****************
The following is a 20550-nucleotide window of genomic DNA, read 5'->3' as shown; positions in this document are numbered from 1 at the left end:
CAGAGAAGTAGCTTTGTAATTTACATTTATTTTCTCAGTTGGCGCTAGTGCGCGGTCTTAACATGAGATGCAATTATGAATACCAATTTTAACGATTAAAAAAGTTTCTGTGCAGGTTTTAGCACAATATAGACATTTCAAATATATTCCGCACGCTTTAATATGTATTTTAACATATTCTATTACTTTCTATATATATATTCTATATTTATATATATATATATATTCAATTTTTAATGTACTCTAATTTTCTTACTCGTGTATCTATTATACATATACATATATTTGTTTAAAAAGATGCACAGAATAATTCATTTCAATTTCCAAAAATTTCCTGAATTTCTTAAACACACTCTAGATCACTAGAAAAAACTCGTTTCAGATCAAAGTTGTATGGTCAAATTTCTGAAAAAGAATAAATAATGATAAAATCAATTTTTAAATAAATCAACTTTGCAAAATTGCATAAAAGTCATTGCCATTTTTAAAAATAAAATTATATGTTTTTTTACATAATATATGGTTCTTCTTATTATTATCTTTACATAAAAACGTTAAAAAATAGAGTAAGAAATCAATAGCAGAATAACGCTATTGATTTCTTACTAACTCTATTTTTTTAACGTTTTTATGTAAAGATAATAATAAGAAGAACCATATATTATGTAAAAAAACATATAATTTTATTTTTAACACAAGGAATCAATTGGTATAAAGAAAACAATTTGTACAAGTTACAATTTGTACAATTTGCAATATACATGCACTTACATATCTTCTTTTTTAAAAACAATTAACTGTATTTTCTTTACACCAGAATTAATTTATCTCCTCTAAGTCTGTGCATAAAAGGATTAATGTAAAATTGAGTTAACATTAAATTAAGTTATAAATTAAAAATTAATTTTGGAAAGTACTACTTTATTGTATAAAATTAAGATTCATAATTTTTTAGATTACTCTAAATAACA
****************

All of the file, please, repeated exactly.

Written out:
The following is a 20550-nucleotide window of genomic DNA, read 5'->3' as shown; positions in this document are numbered from 1 at the left end:
CAGAGAAGTAGCTTTGTAATTTACATTTATTTTCTCAGTTGGCGCTAGTGCGCGGTCTTAACATGAGATGCAATTATGAATACCAATTTTAACGATTAAAAAAGTTTCTGTGCAGGTTTTAGCACAATATAGACATTTCAAATATATTCCGCACGCTTTAATATGTATTTTAACATATTCTATTACTTTCTATATATATATTCTATATTTATATATATATATATATTCAATTTTTAATGTACTCTAATTTTCTTACTCGTGTATCTATTATACATATACATATATTTGTTTAAAAAGATGCACAGAATAATTCATTTCAATTTCCAAAAATTTCCTGAATTTCTTAAACACACTCTAGATCACTAGAAAAAACTCGTTTCAGATCAAAGTTGTATGGTCAAATTTCTGAAAAAGAATAAATAATGATAAAATCAATTTTTAAATAAATCAACTTTGCAAAATTGCATAAAAGTCATTGCCATTTTTAAAAATAAAATTATATGTTTTTTTACATAATATATGGTTCTTCTTATTATTATCTTTACATAAAAACGTTAAAAAATAGAGTAAGAAATCAATAGCAGAATAACGCTATTGATTTCTTACTAACTCTATTTTTTTAACGTTTTTATGTAAAGATAATAATAAGAAGAACCATATATTATGTAAAAAAACATATAATTTTATTTTTAACACAAGGAATCAATTGGTATAAAGAAAACAATTTGTACAAGTTACAATTTGTACAATTTGCAATATACATGCACTTACATATCTTCTTTTTTAAAAACAATTAACTGTATTTTCTTTACACCAGAATTAATTTATCTCCTCTAAGTCTGTGCATAAAAGGATTAATGTAAAATTGAGTTAACATTAAATTAAGTTATAAATTAAAAATTAATTTTGGAAAGTACTACTTTATTGTATAAAATTAAGATTCATAATTTTTTAGATTACTCTAAATAACA